One of the most common topics discussed at SDI events and Service Desk Manager courses is that of self-service.
The technology is nothing new, it’s already in use in a significant portion of the industry, and undoubtedly it will need to be used more in the future to meet customer demand.
The business benefits can be significant in terms of reduced cost of support, improved IT utilization, creating capacity for growth and staff efficiency. So why, in this age of online retail and service delivery, is the biggest challenge getting customers to use it and use it effectively at work?
“IT is your job not mine, why should I do your job for you?”
“Self-service just makes life easier for IT”
“I have to jump through hoops to get what I should have been given in the first place”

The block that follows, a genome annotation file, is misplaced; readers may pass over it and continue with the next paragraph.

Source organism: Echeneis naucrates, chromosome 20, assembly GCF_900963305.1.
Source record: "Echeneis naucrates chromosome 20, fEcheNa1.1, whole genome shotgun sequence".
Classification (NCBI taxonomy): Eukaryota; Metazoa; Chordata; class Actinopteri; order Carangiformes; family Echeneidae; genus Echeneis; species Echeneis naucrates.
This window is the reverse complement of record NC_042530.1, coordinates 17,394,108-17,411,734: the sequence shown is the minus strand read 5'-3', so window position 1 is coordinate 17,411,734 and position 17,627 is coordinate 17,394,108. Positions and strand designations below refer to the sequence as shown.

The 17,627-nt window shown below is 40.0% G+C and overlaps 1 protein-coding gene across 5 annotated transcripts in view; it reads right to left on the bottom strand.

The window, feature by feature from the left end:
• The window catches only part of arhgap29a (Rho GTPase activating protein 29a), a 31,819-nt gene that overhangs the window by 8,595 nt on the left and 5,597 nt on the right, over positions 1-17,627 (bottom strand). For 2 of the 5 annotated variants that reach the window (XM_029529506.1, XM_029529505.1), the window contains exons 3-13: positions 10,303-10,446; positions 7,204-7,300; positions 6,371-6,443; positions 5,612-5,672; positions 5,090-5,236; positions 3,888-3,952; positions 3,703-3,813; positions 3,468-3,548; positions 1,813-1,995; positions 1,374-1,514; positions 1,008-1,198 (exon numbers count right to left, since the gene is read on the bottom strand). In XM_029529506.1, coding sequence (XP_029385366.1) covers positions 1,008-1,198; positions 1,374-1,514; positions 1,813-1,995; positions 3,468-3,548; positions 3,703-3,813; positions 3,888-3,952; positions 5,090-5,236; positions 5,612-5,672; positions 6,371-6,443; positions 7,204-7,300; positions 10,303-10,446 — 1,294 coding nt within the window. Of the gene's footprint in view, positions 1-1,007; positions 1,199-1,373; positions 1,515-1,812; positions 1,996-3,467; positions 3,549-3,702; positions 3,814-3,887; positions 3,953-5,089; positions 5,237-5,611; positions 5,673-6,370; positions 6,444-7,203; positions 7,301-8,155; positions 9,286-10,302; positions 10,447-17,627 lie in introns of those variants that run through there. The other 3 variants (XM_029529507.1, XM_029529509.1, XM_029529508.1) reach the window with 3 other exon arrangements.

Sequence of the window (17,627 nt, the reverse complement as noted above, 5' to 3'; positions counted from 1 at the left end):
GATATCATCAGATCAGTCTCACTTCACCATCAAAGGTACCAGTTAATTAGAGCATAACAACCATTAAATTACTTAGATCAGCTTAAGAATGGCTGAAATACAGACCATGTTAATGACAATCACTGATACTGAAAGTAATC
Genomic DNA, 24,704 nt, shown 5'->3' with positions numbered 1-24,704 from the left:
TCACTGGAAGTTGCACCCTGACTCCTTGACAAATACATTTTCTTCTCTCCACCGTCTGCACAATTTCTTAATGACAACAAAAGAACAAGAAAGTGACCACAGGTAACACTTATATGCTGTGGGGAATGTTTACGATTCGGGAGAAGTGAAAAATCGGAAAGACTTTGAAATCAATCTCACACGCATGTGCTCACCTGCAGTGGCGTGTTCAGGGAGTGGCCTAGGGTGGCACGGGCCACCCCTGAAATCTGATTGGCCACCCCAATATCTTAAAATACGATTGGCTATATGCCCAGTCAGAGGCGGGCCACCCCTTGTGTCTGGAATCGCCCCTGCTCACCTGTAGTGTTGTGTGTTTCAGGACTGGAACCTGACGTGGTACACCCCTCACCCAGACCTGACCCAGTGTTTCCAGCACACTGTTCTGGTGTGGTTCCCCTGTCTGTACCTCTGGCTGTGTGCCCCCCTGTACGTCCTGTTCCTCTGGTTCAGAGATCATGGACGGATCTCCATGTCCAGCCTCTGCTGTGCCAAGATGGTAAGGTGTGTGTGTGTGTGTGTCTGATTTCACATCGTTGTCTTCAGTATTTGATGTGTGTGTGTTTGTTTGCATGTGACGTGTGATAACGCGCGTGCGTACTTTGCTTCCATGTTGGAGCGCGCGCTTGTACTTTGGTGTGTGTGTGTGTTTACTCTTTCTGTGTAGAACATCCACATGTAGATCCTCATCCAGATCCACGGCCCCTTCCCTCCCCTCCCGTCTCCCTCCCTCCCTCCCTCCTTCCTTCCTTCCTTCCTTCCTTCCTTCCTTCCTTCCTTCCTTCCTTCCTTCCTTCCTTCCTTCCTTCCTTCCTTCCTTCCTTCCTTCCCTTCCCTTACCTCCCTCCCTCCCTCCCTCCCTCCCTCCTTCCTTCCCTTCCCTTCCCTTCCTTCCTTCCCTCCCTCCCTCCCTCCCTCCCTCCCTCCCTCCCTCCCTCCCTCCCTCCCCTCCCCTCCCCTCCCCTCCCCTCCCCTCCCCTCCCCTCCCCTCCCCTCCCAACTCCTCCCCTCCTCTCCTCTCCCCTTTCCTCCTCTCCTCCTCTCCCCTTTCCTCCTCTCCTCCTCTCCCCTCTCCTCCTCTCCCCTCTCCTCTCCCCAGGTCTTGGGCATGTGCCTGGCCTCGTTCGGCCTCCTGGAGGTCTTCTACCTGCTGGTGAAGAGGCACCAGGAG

“There’s a self-service portal?”
An organisation launching any new product would conduct market research and analyse usage patterns to understand it’s potential customer base and develop short and long-term marketing and communication strategies. The problem with so many IT self-service implementations is that they are built from the inside out. The purpose has been to meet an IT objective rather than a business one. The benefits are often so obvious to IT that they think everyone will see the need. This often leads to lack of engagement with the very customers who will be expected to use the interface.
So, how do you begin to tackle some of these issues? SDI have recently developed a one day workshop that focusses on the self-service customer experience. It uses a series of assessments, case studies and practical exercises to help delegates produce an action plan for maximizing customer adoption for both new and existing self-service implementations. Primarily aimed at those responsible for increasing efficiency and improving the return on investment from self-service and self-help tools, it includes techniques and methodologies relevant to improving all aspects of the customer experience.